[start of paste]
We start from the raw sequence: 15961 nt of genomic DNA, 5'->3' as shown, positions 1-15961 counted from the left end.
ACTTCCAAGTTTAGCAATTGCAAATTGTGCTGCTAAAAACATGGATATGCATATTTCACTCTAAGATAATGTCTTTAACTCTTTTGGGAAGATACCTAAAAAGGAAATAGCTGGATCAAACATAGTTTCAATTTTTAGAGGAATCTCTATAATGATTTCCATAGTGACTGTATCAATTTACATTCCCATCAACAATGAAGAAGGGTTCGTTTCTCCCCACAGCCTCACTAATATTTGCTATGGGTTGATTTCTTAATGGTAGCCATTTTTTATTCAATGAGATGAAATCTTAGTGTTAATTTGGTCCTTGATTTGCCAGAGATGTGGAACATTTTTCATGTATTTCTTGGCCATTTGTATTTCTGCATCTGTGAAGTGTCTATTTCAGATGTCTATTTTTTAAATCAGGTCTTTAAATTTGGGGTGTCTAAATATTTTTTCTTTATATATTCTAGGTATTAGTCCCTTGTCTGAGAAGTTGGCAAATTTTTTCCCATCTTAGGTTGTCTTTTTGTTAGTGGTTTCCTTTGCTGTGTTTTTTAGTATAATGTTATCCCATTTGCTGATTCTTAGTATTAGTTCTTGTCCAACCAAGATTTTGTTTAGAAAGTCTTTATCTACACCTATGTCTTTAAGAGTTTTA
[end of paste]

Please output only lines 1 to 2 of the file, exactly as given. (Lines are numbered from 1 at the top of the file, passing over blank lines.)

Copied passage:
We start from the raw sequence: 15961 nt of genomic DNA, 5'->3' as shown, positions 1-15961 counted from the left end.
ACTTCCAAGTTTAGCAATTGCAAATTGTGCTGCTAAAAACATGGATATGCATATTTCACTCTAAGATAATGTCTTTAACTCTTTTGGGAAGATACCTAAAAAGGAAATAGCTGGATCAAACATAGTTTCAATTTTTAGAGGAATCTCTATAATGATTTCCATAGTGACTGTATCAATTTACATTCCCATCAACAATGAAGAAGGGTTCGTTTCTCCCCACAGCCTCACTAATATTTGCTATGGGTTGATTTCTTAATGGTAGCCATTTTTTATTCAATGAGATGAAATCTTAGTGTTAATTTGGTCCTTGATTTGCCAGAGATGTGGAACATTTTTCATGTATTTCTTGGCCATTTGTATTTCTGCATCTGTGAAGTGTCTATTTCAGATGTCTATTTTTTAAATCAGGTCTTTAAATTTGGGGTGTCTAAATATTTTTTCTTTATATATTCTAGGTATTAGTCCCTTGTCTGAGAAGTTGGCAAATTTTTTCCCATCTTAGGTTGTCTTTTTGTTAGTGGTTTCCTTTGCTGTGTTTTTTAGTATAATGTTATCCCATTTGCTGATTCTTAGTATTAGTTCTTGTCCAACCAAGATTTTGTTTAGAAAGTCTTTATCTACACCTATGTCTTTAAGAGTTTTA